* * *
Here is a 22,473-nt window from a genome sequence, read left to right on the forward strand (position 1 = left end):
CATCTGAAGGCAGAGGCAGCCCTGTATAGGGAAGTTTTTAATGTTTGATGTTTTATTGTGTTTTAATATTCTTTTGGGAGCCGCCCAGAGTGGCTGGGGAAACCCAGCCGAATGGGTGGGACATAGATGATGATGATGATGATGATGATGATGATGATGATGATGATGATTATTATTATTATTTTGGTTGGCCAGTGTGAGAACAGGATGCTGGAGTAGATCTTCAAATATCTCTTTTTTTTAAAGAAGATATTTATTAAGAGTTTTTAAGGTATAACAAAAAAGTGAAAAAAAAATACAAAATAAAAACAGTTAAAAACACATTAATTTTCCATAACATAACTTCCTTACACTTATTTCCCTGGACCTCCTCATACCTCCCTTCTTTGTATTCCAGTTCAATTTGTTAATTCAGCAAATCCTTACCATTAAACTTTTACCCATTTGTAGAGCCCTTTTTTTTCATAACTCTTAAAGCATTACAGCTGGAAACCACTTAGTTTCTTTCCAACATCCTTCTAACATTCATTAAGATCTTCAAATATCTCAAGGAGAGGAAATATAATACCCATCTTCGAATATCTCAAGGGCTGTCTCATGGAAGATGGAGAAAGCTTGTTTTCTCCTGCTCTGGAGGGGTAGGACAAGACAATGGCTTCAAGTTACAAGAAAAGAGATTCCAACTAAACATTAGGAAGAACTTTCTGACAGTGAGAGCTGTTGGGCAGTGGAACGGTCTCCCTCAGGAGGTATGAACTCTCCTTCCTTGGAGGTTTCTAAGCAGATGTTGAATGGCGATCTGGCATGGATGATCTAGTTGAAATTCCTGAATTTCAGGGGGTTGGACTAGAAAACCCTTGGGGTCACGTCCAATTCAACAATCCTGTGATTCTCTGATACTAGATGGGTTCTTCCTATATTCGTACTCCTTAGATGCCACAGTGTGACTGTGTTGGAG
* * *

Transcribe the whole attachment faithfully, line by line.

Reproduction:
Here is a 22,473-nt window from a genome sequence, read left to right on the forward strand (position 1 = left end):
CATCTGAAGGCAGAGGCAGCCCTGTATAGGGAAGTTTTTAATGTTTGATGTTTTATTGTGTTTTAATATTCTTTTGGGAGCCGCCCAGAGTGGCTGGGGAAACCCAGCCGAATGGGTGGGACATAGATGATGATGATGATGATGATGATGATGATGATGATGATGATGATTATTATTATTATTTTGGTTGGCCAGTGTGAGAACAGGATGCTGGAGTAGATCTTCAAATATCTCTTTTTTTTAAAGAAGATATTTATTAAGAGTTTTTAAGGTATAACAAAAAAGTGAAAAAAAAATACAAAATAAAAACAGTTAAAAACACATTAATTTTCCATAACATAACTTCCTTACACTTATTTCCCTGGACCTCCTCATACCTCCCTTCTTTGTATTCCAGTTCAATTTGTTAATTCAGCAAATCCTTACCATTAAACTTTTACCCATTTGTAGAGCCCTTTTTTTTCATAACTCTTAAAGCATTACAGCTGGAAACCACTTAGTTTCTTTCCAACATCCTTCTAACATTCATTAAGATCTTCAAATATCTCAAGGAGAGGAAATATAATACCCATCTTCGAATATCTCAAGGGCTGTCTCATGGAAGATGGAGAAAGCTTGTTTTCTCCTGCTCTGGAGGGGTAGGACAAGACAATGGCTTCAAGTTACAAGAAAAGAGATTCCAACTAAACATTAGGAAGAACTTTCTGACAGTGAGAGCTGTTGGGCAGTGGAACGGTCTCCCTCAGGAGGTATGAACTCTCCTTCCTTGGAGGTTTCTAAGCAGATGTTGAATGGCGATCTGGCATGGATGATCTAGTTGAAATTCCTGAATTTCAGGGGGTTGGACTAGAAAACCCTTGGGGTCACGTCCAATTCAACAATCCTGTGATTCTCTGATACTAGATGGGTTCTTCCTATATTCGTACTCCTTAGATGCCACAGTGTGACTGTGTTGGAG